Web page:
Anatomy of A Good Team

“Many hands make the work light.”

That’s why it’s important to understand the anatomy of a good team.

I had the pleasure of listening to a presentation on teamwork recently at work. The following are the five parts of anatomy they presented that are helpful in developing a good team. Get this structure right and your team will rock!

  1. Keep a focus on Establishing and Maintaining Trust. This can be more difficult than it sounds because trust takes time. Trust can be broken, but it can be repaired. Try to avoid actions that could cause distrust in others and be transparent when possible.
  2. Understand where your colleagues are coming from. Taking the time to look at things from another’s point of view goes a long way for solutions and processes that work most efficiently.
  3. Teams have to put in the work up front to develop a common language. Everyone speaks a different language. It can take 4-6 months to understand someone’s language.
  4. Setting Expectations. Unless you say it, others may not know what your expectations are. After you’ve been with a team for a while you may develop some mind reading capabilities. Even then – it’s best to continue to voice your expectations out loud to avoid miscommunications.
  5. Be Fearless in getting what you need. Don’t be afraid to speak up if you aren’t getting what you need.

Sometimes good team communication is all in how you word things.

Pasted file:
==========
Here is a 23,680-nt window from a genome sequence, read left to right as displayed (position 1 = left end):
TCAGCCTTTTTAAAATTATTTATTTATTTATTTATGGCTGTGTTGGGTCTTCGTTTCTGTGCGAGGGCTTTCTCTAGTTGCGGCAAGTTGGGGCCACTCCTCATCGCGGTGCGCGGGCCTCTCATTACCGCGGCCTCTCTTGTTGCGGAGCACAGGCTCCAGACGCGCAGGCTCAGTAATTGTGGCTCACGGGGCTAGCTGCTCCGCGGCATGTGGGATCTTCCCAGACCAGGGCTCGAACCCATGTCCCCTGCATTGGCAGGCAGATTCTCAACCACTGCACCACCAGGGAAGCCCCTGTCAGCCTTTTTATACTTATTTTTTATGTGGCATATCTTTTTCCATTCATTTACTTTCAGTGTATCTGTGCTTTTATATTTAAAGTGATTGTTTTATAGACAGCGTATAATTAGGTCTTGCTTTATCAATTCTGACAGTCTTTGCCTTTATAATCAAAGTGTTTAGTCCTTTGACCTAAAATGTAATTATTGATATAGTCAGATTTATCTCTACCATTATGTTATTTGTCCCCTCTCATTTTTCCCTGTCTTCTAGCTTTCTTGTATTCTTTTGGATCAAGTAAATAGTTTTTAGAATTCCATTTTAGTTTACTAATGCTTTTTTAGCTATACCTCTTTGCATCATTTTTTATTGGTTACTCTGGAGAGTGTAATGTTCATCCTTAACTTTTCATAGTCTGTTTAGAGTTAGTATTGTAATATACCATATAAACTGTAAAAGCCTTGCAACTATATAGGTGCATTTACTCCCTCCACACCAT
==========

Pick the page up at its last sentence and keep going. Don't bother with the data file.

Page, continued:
“What questions do you have?” or “Any questions so far?” Are more effective ways to elicit response than – “Do you have any questions?

I statements can be helpful too. “I don’t understand…” “What can I do to make this easier…” “I would like to watch and see how you interact…”

Role playing can also be an effective way to communicate. It can help to understand where others are at.


Keep at the top of your mind that everyone on the team is Smart, Knowledgeable, and Dedicated. Despite that mistakes will happen – and when they do don’t chastise or belittle. Instead, look at mistakes as opportunities to grow.

  • That’s okay…
  • Don’t worry about it…
  • This is what we’ll do…

If the timing is not right to address it, respond with

  • We’ll talk more (at such and such) time

Sometimes a team can look like that first pancake off the grill – Doesn’t look very pretty and you just want to toss it. Resist that urge! The anatomy of a good team is something you can build with a little time, patience, and cooperation.

Here are 4 additional pieces helpful to have the anatomy of a good team.

  1. Proactively figure out ways to get more face time & have proximity. If your team is spread out. Find ways to connect.
  2. Inexperience + Inexperience = needs resources on speed dial
  3. You don’t know what you don’t know
  4. Arms Wide Open; We’re all in it together

What questions do you have about the anatomy of a good team?

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